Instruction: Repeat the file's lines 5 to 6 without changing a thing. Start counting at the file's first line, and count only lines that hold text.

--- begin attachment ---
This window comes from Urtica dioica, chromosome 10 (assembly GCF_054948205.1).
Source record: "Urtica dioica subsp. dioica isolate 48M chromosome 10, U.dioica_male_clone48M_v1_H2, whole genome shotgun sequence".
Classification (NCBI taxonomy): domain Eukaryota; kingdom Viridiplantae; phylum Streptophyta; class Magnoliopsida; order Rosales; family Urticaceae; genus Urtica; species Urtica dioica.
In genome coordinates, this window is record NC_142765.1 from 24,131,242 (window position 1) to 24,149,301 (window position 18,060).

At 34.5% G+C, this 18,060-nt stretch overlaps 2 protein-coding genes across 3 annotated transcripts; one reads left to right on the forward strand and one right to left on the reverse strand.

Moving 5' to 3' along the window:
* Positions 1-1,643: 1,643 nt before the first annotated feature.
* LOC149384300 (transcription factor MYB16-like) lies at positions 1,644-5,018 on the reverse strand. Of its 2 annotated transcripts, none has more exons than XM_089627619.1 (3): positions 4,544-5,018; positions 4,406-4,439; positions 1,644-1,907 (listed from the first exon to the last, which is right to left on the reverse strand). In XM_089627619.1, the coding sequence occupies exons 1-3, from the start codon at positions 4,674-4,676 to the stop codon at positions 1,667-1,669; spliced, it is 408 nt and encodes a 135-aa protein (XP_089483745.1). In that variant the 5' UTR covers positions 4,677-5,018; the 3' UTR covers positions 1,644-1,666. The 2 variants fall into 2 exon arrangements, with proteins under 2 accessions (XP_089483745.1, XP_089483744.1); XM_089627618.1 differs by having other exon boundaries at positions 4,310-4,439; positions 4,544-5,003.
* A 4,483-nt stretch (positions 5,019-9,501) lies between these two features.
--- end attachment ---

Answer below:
At 34.5% G+C, this 18,060-nt stretch overlaps 2 protein-coding genes across 3 annotated transcripts; one reads left to right on the forward strand and one right to left on the reverse strand.

Moving 5' to 3' along the window: